Michael Jordan. Steve Jobs. Walt Disney. Oprah Winfrey.
What do these people have in common? Two things: They are famously successful. And they were miserable failures.
Jordan? Cut from his high school basketball team. Jobs? Unceremoniously removed from the company he started. Disney? Fired from a newspaper for lacking imagination. Winfrey was demoted from her job as a news anchor because she “wasn’t fit” for television.
Yet, such pronouncements did little to stand in the way of the eventual, colossal success of these modern-day luminaries. In fact, the rejection, failure, and sorrow they faced may well have spurred them to the heights they later achieved. Why?
Because you might argue, what these people also have in common is what’s known in psychology circles as a “growth mindset.” (Now popular in classrooms with a variety of growth mindset activities).
Coined by researcher Carol Dweck in her book Mindset: The New Psychology of Success, the term “growth mindset” refers to those who believe their intelligence or skill level can grow and be developed. Its opposite would be a “fixed mindset,” in which people believe their intelligence or skill level is immutable and fixed. (A classic example would be the person who declares herself “not a math person.”)
Dweck’s findings can be boiled down to a simple yet profound conclusion: Those with a growth mindset outperform those without. So, were Walt Disney and Oprah Winfrey just born with a growth mindset? Not exactly. A growth mindset isn’t necessarily a genetic or permanent condition. In fact, Dweck claims that most of us display a mixture of growth and fixed mindsets and that, furthermore, we probably always will.
If you don’t already have it, I highly recommend getting Carol’s book. You can find it by clicking on the image below.
This book is also very popular:
The good news is that if we pay attention to our “fixed mindset triggers,” we can overcome them and move closer to a growth mindset and, ultimately, to success – possibly even on the level of those aforementioned greats.
Obviously, this has huge implications in the classroom: What teacher (or parent, for that matter) doesn’t want her students to feel they can achieve anything they set their minds to?
A big piece of Dweck’s ongoing work with educators has to do with helping them adopt a deeper understanding of the growth mindset and how to integrate that understanding into their classroom practices. And it comes down to messaging. For example, instead of saying, “Not everybody is good at math, just do your best,” Dweck would have you say, “That feeling of math being hard is the feeling of your brain growing.” To the student who says she’s not a math person, you would encourage her to add the word “yet” to the end of the sentence.
The household names of our time – Disney, Oprah, MJ – have said some pretty inspiring things themselves. We can promote a growth mindset in our classrooms by exposing students to their messages, as well.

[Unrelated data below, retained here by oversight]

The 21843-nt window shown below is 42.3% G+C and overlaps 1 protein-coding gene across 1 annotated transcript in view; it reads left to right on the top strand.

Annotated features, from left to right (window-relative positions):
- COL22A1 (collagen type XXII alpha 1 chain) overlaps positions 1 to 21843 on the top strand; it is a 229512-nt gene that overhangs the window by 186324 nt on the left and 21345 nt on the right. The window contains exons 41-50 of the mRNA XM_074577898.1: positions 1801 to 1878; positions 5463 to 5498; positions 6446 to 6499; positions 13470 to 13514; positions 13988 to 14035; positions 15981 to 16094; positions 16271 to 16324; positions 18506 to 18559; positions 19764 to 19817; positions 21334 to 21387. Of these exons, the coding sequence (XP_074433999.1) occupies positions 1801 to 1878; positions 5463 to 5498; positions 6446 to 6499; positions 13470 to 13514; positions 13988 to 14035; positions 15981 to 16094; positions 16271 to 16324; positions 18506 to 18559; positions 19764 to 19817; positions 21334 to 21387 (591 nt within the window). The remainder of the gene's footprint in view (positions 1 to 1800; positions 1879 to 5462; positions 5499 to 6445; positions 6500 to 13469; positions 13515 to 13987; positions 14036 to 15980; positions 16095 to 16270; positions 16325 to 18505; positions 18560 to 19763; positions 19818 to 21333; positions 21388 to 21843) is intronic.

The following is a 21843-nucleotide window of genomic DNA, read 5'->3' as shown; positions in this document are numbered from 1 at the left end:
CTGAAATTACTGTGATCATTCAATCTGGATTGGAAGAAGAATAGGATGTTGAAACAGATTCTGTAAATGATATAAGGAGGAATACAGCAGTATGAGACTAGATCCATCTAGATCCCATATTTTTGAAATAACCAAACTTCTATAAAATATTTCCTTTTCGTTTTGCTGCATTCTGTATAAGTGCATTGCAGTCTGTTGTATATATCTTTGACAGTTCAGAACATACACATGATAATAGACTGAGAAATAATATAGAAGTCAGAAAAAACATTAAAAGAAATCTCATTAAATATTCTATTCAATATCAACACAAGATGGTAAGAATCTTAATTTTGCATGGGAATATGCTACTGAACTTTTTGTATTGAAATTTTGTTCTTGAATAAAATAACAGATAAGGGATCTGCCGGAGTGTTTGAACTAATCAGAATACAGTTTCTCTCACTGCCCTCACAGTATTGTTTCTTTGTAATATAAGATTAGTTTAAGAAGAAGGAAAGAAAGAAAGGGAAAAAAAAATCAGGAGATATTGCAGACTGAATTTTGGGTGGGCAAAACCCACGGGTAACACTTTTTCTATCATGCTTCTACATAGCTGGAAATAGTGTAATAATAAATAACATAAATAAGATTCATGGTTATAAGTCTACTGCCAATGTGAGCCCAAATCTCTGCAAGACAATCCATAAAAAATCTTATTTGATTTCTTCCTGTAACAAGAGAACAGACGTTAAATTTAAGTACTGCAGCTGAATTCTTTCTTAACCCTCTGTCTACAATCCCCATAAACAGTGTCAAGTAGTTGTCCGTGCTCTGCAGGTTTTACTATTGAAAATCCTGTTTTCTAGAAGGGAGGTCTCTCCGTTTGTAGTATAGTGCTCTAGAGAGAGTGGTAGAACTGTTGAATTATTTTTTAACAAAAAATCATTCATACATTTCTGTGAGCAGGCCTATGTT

Growth Mindset Collaboration Poster
To that end, I have created a large, visually engaging Growth Mindset poster featuring quotes from famous people spanning centuries, including Abraham Lincoln, Albert Einstein, Amelia Earhart, Rosa Parks, Martin Luther King Jr., and Rosa Parks.
Besides being a fun, collaborative activity, this poster makes a colorful and dramatic impact as a hallway display. It will be sure to inspire not just students but colleagues, parents, and anyone passing by it!
My poster is made up of a total of 36 8.5×11 pieces (it’s 21 inches by 84 inches when complete) and can be colored in using markers, colored pencils, or crayons (avoid these if you’re laminating, as crayon wax can melt from the heat).
You can differentiate the activity by assigning pages with fewer or more details and coloring; I’ve also created two variations of the color key in case one is easier for students to understand than the other.
It’s as easy as color…Cut..and assemble!
A poster of this size might seem like an ambitious undertaking – unless you and your students approach it with a growth mindset! Give it a try. As Dweck would say, “No matter what your current ability is, effort is what ignites that ability and turns it into accomplishment.”
The final poster makes an excellent hallway display for your school community.
Many teachers enjoy combining my unique art project with Angela Watson’s Growth Mindset Unit.
Goal setting is a big part of having a growth mindset. Years ago, I used the iconic image of Rosie the Riveter to create a collaboration poster that my students used to visually remind them of their goals. We wrote our goals on post-it notes and then put them on the poster. I hung the final poster in the teacher’s lounge so all the teachers could see the goals students in our school were working toward. You can preview this poster’s details HERE.
You can read many great books to your children about having a growth mindset. Here are some of my favorites (please note these book images are affiliate links to Amazon).
Thank you for reading and for making art with your kids!